Category Archives: Historic Preservation

Bill Hosley: A Long Island History Museum Tour


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We caught the 7 am ferry from New London CT to Orient Point for a day on eastern Long Island (which was part of Connecticut for most of the 17th-century and was economically and cultural connected into the 19th).

Our destination was the Southampton Historical Museum’s 9th annual “Tour of Southampton Homes.” You know – “the Hamptons” – a famous haunt of the 1/10th of 1%.

So how does the work of local history perform in a place like that? The House Tour was awesome and what you might expect – folks with flashy estates opening up their houses to voyeurs like us – at $100pp – a chance to see inside the lifestyle of the astonishingly provisioned. Continue reading

Historic District Designated in Central Harlem


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West 130-132nd Streets Historic DistrictThe New York City Landmarks Preservation Commission (LPC) has recently designated the Central Harlem – West 130-132nd Streets a Historic District. This mid-block historic district represents Central Harlem’s residential architecture, and the social, cultural, and political life of its African American population in the 20th century.

To illustrate the significance of this diverse historic district, LPC launched an interactive story map called Explore the Central Harlem – West 130th-132nd Streets Historic District. Continue reading

Historic Buildings: Far Rockaway Fire House, Police Station


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Firehouse, Engine Companies 264 & 328

The New York City Landmarks Preservation Commission (LPC) has recently designated two historic buildings in Far Rockaway, Queens as individual landmarks: the Firehouse, Engine Companies 264 & 328/Hook and Ladder 134 at 16-15 Central Avenue, and the 53rd (now 101st) Precinct Police Station at 16-12 Mott Avenue.

These buildings are outstanding examples of early-20th century civic buildings and represent a period of significant growth in Far Rockaway. Continue reading

Restoration of 1720s Jean Hasbrouck House Begins


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Jean Hasbrouck House in July 2017, Phase one of the project to restore the original 18th-century roof framing of the Jean Hasbrouck House (ca. 1721) in New Paltz, at Historic Huguenot Street (HHS) has begun.

The Jean Hasbrouck House is a specific and rare example of traditional Dutch 18th-century architecture. The house’s high-pitched gable roof spans twice the depth of other stone houses from the period and is one of a kind in the United States.

The house was named a National Historic Landmark in 1967 and serves as the flagship house of seven historic house museums comprising Historic Huguenot Street’s 10-acre National Historic Landmark District (awarded 1960). Continue reading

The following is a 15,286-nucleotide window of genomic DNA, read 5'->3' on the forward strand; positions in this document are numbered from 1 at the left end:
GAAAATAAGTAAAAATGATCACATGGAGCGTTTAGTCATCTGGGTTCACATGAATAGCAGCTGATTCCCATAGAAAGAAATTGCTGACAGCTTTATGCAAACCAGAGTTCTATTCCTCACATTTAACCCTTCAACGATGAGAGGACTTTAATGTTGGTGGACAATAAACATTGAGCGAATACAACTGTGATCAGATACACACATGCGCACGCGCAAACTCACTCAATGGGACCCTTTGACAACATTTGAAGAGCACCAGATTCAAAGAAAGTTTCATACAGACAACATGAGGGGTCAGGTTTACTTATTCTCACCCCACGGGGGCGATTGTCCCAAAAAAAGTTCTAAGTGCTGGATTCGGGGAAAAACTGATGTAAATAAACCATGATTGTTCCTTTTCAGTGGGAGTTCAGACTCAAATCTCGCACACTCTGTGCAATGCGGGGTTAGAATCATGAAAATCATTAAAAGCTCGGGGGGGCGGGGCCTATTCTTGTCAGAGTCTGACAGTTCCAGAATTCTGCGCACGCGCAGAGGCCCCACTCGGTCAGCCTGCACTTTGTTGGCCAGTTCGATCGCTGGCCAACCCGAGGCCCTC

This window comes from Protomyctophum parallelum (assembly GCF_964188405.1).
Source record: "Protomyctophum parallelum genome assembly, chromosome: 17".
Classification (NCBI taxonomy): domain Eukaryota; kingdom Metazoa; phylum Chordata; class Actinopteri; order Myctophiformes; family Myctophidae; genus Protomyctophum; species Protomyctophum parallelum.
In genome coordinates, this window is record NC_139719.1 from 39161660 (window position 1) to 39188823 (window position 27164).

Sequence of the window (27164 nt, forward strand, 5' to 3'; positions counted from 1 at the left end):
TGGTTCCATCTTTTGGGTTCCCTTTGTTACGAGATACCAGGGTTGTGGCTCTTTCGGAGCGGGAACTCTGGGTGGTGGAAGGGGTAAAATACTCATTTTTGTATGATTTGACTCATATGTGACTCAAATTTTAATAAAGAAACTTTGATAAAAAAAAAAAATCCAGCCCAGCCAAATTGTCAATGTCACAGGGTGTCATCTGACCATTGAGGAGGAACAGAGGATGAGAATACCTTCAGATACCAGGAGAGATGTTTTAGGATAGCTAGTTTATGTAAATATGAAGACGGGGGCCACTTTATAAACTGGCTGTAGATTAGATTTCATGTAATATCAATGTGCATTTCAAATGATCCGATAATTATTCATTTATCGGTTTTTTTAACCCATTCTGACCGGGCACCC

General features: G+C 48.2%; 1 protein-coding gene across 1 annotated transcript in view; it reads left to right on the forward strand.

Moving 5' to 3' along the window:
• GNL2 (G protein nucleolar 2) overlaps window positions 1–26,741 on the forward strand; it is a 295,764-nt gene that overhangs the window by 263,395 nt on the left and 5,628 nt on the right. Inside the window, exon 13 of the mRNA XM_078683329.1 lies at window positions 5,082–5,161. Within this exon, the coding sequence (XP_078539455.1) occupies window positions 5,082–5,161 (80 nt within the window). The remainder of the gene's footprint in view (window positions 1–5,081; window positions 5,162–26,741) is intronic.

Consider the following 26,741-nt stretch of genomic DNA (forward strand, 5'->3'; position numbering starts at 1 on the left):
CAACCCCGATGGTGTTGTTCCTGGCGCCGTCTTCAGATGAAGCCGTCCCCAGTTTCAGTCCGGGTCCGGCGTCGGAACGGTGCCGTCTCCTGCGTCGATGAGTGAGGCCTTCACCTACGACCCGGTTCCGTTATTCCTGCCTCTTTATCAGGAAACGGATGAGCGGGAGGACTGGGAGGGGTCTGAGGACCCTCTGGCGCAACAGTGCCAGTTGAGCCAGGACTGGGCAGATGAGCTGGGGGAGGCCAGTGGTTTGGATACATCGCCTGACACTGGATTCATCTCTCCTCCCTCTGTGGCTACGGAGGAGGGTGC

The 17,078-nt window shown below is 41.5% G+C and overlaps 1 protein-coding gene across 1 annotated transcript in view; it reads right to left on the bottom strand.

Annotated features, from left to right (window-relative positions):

Historians Need to Keep Promoting History


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A post here on The New York History Blog last December summarized the work of University of Richmond historian Edward Ayers, who has been proactive in getting history out to the public.

Ayers served as president of the Organization of American Historians, 2017-2018, and in April, at the OAH’s annual meeting, delivered his presidential address, “Everyone Their Own Historian.”

You can see a video of his speech at the OAH website. It is useful because it goes into some of the same issues that the historical enterprise here in New York is confronting. Continue reading

Historic Albany Preservation Awards Announced


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historic albany logoThe Historic Albany Foundation’s 2018 Preservation Merit Awards will be given at the Women’s Club of Albany, 725 Madison Ave, Albany, on Thursday, June 7th at 5:30 pm.

For over 40 years, Historic Albany Foundation has worked to preserve and protect buildings that have architectural, historic or civic value, by providing technical assistance, education, and advocacy. Since 1976, Historic Albany has given annual awards for projects, individuals and organizations that demonstrate excellence and a commitment to preservation techniques and initiatives. Continue reading

Blenheim Covered Bridge: A Bridge to History


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Old Covered Wooden Bridge at North BlenheimNew York State has approximately 17,000 highway bridges. They are essential for traveling around our state and connecting our communities. Bridges – old and new – are part of community and state history. The story of the Blenheim Covered Bridge across the Schoharie Creek the town of Blenheim in Schoharie County is one of history, resilience, and restoration.

Completed in 1855, the 210-foot long wooden toll bridge served travelers and farmers. Its charter expired in 1891 and it was transferred to the State. New bridges rendered it obsolete and in 1931, after the State proposed to demolish it, Schoharie County purchased it and maintained it as a historic site – the longest single span wooden covered bridge in the world. It was designated a National Historic Landmark in 1964. Continue reading

Coney Island Boardwalk Designated Landmark


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coney island boardwalkThe New York City Landmarks Preservation Commission (LPC) has designated the Coney Island (Riegelmann) Boardwalk in Brooklyn a Scenic Landmark in recognition of its cultural and historical significance.

Since opening on May 15, 1923, the Coney Island Boardwalk has been one of the best-known waterfront promenades in the world, providing access to the beach, amusements, and ocean views. Scenic landmark designation is expected to protect the boardwalk’s presence along the beachfront and preserve this iconic site for future generations. Continue reading